The restructure at JSE-listed Resilient during a tumultuous 2018 has seen the Real Estate Investment Trust (Reit) report a decline in distribution for its half-year ending December 31 2018, which was released after markets closed on Friday.
Resilient, which is being investigated by the Financial Sector Conduct Authority (FSCA) on allegations of share-price manipulation and insider trading, declared a dividend per share (DPS) of 263.66 cents for the interim period. This was down by almost 43 cents compared to the corresponding period in 2017.
In its JSE Sens statement on Friday, Resilient noted that the dividend is not comparable to that of the prior interim period, as a result of the distribution of Fortress B shares to Resilient shareholders in May 2018. It added that, “as a consequence there is no inclusion of any income relating to this investment in the period under review”.
Resilient described the operational performance of its portfolio as “sound”. However, it also notes that if the effect of the Fortress B distribution in the comparative period is eliminated, then the dividend for it half-year to December 2018 only declined by 2.25%.
“Fortress B” refers to its long-time stake in JSE-listed Fortress Reit, which was part of the Resilient stable of companies, including Nepi Rockcastle and Greenbay (now renamed Lighthouse). The unbundling of its stake in Fortress came in the wake of questions by some industry analysts and fund managers regarding Resilient’s many cross holdings.
For its latest interims, the group also excluded interest income from its loans to BEE venture, the Siyakha Trust, which also involved Fortress and was questioned by industry commentators.
Resilient is set to host its investor presentation on its latest results in Johannesburg on Tuesday. Its dividends for the full year are also set to drop in line with its restructuring.
But, in its Sens statement, Resilient says with economic conditions in South Africa remaining challenging, distribution is forecast to be between 530 cents and 550 cents per share for its full 2019 financial year. Resilient’s total dividend for its 2018 financial year came in at 565.44 cents per share.
Resilient, which focuses on dominant regional shopping centres largely in secondary nodes around South Africa, owns 28 retail centres with a total gross lettable area of 1.17 million square metres. Vacancies in its portfolio came in at just 1.8% for the interim period, while 4.7% in sales growth was achieved. The group’s loan-to-value (LTV) ratio was a low 25.7% at the close of its half-year.
Commenting on the results, Ahmed Motara, a portfolio manager and analyst at Stanlib, says while Resilient had a tumultuous year with regards to corporate governance last year, operationally it delivered a good performance amid tough local conditions.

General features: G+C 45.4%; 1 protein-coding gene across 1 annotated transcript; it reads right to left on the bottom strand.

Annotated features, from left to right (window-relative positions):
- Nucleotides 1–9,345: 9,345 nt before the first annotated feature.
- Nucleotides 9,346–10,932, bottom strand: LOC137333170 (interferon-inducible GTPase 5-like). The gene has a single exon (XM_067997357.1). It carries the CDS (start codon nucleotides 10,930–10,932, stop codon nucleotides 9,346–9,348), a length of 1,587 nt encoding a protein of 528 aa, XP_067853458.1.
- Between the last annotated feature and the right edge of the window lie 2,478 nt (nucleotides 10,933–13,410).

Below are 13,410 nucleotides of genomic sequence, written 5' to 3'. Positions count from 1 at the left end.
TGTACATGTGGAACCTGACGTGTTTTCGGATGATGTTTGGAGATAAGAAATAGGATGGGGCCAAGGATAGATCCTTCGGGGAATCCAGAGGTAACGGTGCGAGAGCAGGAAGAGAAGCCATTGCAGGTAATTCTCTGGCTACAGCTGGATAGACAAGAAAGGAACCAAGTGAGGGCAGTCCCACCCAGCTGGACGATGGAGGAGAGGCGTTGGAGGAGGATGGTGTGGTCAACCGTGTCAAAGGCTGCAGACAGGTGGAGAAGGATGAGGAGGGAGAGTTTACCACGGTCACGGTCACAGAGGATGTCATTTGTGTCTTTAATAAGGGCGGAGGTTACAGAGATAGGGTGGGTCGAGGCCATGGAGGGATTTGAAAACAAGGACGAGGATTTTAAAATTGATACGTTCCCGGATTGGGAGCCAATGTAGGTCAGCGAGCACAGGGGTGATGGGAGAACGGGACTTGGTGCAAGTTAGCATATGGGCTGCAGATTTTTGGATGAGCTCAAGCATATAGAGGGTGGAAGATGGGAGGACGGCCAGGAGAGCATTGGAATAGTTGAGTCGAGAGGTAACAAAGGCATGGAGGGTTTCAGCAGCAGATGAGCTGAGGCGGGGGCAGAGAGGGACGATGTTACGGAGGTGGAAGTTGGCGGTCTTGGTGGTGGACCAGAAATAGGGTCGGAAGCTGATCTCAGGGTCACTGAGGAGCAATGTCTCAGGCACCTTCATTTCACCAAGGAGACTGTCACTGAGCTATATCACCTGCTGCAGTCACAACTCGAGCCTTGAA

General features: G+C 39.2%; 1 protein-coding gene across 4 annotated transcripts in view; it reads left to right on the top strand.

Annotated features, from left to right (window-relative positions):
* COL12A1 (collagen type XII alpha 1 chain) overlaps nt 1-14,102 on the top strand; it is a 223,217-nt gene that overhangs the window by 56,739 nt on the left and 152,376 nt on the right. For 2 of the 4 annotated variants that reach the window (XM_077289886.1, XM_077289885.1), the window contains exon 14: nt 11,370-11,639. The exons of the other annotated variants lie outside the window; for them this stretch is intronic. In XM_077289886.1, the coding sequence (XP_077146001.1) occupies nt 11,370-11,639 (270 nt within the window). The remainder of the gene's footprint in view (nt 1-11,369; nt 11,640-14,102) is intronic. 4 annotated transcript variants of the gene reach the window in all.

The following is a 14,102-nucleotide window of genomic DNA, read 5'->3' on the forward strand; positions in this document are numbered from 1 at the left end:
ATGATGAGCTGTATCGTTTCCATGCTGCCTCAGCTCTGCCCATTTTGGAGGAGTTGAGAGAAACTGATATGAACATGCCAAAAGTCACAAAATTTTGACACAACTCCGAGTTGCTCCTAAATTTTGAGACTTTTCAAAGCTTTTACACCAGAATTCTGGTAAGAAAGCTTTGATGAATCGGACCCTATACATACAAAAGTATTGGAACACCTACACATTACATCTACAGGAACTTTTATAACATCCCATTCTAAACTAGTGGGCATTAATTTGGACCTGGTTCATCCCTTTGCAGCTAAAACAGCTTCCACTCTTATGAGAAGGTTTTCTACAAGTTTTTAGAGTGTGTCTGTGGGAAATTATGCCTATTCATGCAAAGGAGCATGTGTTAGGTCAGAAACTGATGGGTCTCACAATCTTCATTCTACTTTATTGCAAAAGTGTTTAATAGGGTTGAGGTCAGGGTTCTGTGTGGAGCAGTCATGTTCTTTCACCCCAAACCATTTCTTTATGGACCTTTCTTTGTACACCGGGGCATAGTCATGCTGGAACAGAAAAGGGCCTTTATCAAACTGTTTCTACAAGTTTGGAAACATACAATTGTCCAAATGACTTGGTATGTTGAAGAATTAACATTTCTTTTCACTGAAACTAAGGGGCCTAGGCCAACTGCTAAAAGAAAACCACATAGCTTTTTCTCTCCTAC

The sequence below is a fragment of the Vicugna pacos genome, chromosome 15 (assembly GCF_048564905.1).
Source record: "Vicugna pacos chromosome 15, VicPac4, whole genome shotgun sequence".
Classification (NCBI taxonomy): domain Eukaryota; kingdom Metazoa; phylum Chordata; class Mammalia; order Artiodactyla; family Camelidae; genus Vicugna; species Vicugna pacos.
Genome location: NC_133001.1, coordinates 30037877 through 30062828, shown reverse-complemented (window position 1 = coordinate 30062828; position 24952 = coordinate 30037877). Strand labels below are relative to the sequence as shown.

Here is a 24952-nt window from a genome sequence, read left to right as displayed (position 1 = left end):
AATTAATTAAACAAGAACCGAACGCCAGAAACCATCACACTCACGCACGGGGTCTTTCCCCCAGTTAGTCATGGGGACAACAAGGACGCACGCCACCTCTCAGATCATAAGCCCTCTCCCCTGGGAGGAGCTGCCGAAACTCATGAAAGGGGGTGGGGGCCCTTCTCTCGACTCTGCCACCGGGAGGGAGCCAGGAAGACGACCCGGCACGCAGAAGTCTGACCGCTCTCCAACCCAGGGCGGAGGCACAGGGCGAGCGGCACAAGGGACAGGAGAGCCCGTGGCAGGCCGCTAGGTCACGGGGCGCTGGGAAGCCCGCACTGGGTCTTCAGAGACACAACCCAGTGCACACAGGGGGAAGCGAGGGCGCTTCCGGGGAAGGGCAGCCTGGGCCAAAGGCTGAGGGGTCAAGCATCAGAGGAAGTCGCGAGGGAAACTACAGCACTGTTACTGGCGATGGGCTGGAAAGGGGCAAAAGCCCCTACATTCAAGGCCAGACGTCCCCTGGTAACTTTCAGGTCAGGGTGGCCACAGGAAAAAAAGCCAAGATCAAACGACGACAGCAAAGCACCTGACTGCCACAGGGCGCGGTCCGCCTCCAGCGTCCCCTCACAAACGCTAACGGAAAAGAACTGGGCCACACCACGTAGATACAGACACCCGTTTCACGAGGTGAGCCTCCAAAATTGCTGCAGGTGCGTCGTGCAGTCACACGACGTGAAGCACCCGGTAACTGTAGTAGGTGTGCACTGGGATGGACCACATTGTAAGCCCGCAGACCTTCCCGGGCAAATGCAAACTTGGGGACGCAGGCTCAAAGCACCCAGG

“Operationally, this is one of the better results in the retail property sector. Yes Resilient did deliver lower DPS, but a big chuck of Fortress was taken out of its distributions. The restructure last year will also be felt in its full year results, with lower DPS anticipated. However, it’s not unreasonable to expect DPS to grow again next year by even 5%, as the group have one of the best retail portfolios,” he adds.
Motara says: “The unknown is Edcon, not just for Resilient but the whole retail property sector. It also remains to be seen what will come out of the FSCA investigation into Resilient, but I believe it has already been priced in. Resilient’s shares lost 54% of its value last year, but is up around 7% this year to date.”
Nesi Chetty, head of Property Investments at Momentum, says: “Resilient probably has the strongest balance sheet in the market now, with a very low LTV around 25%… The organic operational performance of the business was good. They are still dominating portions of the lower end retail market.”
He adds: “One must remember that in its latest results, it is not a like-for-like DPS comparison to the previous half year. There were two events that they stripped out from the base. DPS was down because of the non-inclusion of distribution from Fortress, which was unbundled. In addition, the group did not recognise the interest on Siyakha due to the restructure.”
Resilient’s share price rout last year saw more than R100 billion being wiped off the value of the group and its related companies. It also resulted in the FTSE/JSE South African Property Index sliding more than 25% in the sector’s worst performance in almost two decades.
In its Sens results statement Resilient’s Board reiterated “it has done everything reasonable within its power to investigate allegations of wrongdoing by the company, its employees and directors”.
It notes further: “To date, no allegations have been substantiated by third parties and our own independent investigations have not revealed any wrongdoing on the part of the company, its employees and directors… We will continue to assist and support the FSCA and look forward to the swift conclusion of their investigation.”